See also:form . In
See also:modern times cairns are often erected as landmarks . In
See also:ancient times they were erected as sepulchral monuments . The Duan Eireanach, an ancient Irish poem, describes the erection of a
See also:cairn; and the Senchus Mor, a collection of ancient Irish
See also:laws, prescribes a
See also:fine of three threeyear-old heifers for " not erecting the
See also:tomb of thy chief." Meetings of the tribes were held at them, and the inauguration of a
See also:CAIRNES new chief took place on the cairn of one of his predecessors . It is mentioned in the
See also:Annals of the Four Masters that, in 1225, the O'Connor was inaugurated on the cairn of Fraech, the son of Fiodhach of the red hair . In
See also:medieval times cairns are often referred to as boundary marks, though probably not originally raised for that purpose . In a
See also:charter by
See also:Alexander IL (1221), granting the lands of Burgyn to the monks of Kinloss, the boundary is described as passing " from the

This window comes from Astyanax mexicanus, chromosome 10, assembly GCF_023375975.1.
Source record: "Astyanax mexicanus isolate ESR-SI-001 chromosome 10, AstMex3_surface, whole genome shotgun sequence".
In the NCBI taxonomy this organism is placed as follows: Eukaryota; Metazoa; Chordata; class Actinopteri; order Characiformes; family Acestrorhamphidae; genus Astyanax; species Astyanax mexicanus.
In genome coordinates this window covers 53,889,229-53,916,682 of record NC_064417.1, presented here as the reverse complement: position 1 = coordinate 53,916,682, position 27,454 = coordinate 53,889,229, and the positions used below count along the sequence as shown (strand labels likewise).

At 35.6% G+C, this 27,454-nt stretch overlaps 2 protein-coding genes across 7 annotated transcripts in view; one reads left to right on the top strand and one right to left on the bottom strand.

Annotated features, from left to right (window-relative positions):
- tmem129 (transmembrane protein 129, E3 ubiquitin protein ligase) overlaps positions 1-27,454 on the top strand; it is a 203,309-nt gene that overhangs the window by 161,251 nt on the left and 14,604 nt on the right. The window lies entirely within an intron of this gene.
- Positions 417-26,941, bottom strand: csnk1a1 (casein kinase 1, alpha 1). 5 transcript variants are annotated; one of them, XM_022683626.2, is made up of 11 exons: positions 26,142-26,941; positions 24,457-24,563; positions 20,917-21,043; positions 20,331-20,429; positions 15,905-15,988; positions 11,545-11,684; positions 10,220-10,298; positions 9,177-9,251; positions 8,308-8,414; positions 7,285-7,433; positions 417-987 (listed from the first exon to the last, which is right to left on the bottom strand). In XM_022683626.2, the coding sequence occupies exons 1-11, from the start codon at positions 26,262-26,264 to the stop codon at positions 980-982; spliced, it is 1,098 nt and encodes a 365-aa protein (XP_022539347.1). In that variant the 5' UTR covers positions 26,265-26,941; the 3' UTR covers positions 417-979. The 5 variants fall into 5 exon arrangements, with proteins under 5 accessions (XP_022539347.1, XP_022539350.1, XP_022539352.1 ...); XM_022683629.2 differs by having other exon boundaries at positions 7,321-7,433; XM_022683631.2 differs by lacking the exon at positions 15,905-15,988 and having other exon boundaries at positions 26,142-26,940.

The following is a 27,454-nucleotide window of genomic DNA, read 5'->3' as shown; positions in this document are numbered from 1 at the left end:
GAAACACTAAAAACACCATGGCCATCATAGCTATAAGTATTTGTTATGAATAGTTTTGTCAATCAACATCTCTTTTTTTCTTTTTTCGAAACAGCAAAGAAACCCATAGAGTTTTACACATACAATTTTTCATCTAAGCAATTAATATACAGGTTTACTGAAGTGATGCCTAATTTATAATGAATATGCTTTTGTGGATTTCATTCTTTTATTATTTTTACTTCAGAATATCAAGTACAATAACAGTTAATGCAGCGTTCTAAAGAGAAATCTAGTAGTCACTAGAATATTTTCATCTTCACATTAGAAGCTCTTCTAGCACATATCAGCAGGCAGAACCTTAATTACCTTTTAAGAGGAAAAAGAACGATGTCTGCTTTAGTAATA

See also:oak in Malevin as far as the Rune Pictorum," which is explained as " the Carne of the Pecht's fieldis." In Highland districts small cairns used to be erected, even in
See also:recent times, at places where the
See also:coffin of a distinguished
See also:person was " rested " on its way to the churchyard . Memorial cairns are still occasionally erected, as, for instance, the cairn raised in memory of the
See also:consort at Balmoral, and"
See also:Maule's Cairn," in Glenesk, erected by the
See also:earl of Dalhousie in 1866, in memory of himself and certain friends specified by name in the inscription placed upon it .
JOHN CAIRD (182o–1898)
JOHN ELLIOTT CAIRNES (1823–1875)
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